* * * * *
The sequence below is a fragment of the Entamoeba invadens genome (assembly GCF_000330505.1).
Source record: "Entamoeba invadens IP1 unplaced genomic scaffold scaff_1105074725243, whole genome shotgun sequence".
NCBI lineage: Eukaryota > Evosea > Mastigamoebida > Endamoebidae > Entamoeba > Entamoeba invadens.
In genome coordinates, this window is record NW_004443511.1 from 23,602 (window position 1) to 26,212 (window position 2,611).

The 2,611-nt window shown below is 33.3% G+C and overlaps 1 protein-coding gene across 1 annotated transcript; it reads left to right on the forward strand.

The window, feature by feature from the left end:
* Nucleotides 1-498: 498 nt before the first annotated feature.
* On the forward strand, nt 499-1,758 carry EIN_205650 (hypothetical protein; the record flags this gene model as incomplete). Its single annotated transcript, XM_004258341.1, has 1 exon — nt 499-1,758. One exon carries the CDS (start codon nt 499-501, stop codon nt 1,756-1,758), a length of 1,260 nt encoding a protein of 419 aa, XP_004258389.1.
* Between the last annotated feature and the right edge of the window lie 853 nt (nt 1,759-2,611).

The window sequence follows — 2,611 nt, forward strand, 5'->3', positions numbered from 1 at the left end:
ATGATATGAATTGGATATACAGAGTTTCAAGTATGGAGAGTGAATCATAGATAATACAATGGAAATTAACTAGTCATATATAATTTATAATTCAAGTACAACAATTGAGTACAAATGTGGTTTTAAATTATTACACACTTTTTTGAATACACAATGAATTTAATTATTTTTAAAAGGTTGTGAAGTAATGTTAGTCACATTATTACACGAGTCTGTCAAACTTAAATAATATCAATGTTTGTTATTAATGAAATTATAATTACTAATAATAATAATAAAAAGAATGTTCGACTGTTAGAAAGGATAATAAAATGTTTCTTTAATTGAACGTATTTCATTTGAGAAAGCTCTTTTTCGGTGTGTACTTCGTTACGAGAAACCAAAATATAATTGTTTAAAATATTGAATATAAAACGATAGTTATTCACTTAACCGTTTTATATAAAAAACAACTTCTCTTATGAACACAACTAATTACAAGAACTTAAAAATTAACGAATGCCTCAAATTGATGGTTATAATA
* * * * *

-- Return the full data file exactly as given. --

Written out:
The sequence below is a fragment of the Entamoeba invadens genome (assembly GCF_000330505.1).
Source record: "Entamoeba invadens IP1 unplaced genomic scaffold scaff_1105074725243, whole genome shotgun sequence".
NCBI lineage: Eukaryota > Evosea > Mastigamoebida > Endamoebidae > Entamoeba > Entamoeba invadens.
In genome coordinates, this window is record NW_004443511.1 from 23,602 (window position 1) to 26,212 (window position 2,611).

The 2,611-nt window shown below is 33.3% G+C and overlaps 1 protein-coding gene across 1 annotated transcript; it reads left to right on the forward strand.

The window, feature by feature from the left end:
* Nucleotides 1-498: 498 nt before the first annotated feature.
* On the forward strand, nt 499-1,758 carry EIN_205650 (hypothetical protein; the record flags this gene model as incomplete). Its single annotated transcript, XM_004258341.1, has 1 exon — nt 499-1,758. One exon carries the CDS (start codon nt 499-501, stop codon nt 1,756-1,758), a length of 1,260 nt encoding a protein of 419 aa, XP_004258389.1.
* Between the last annotated feature and the right edge of the window lie 853 nt (nt 1,759-2,611).

The window sequence follows — 2,611 nt, forward strand, 5'->3', positions numbered from 1 at the left end:
ATGATATGAATTGGATATACAGAGTTTCAAGTATGGAGAGTGAATCATAGATAATACAATGGAAATTAACTAGTCATATATAATTTATAATTCAAGTACAACAATTGAGTACAAATGTGGTTTTAAATTATTACACACTTTTTTGAATACACAATGAATTTAATTATTTTTAAAAGGTTGTGAAGTAATGTTAGTCACATTATTACACGAGTCTGTCAAACTTAAATAATATCAATGTTTGTTATTAATGAAATTATAATTACTAATAATAATAATAAAAAGAATGTTCGACTGTTAGAAAGGATAATAAAATGTTTCTTTAATTGAACGTATTTCATTTGAGAAAGCTCTTTTTCGGTGTGTACTTCGTTACGAGAAACCAAAATATAATTGTTTAAAATATTGAATATAAAACGATAGTTATTCACTTAACCGTTTTATATAAAAAACAACTTCTCTTATGAACACAACTAATTACAAGAACTTAAAAATTAACGAATGCCTCAAATTGATGGTTATAATA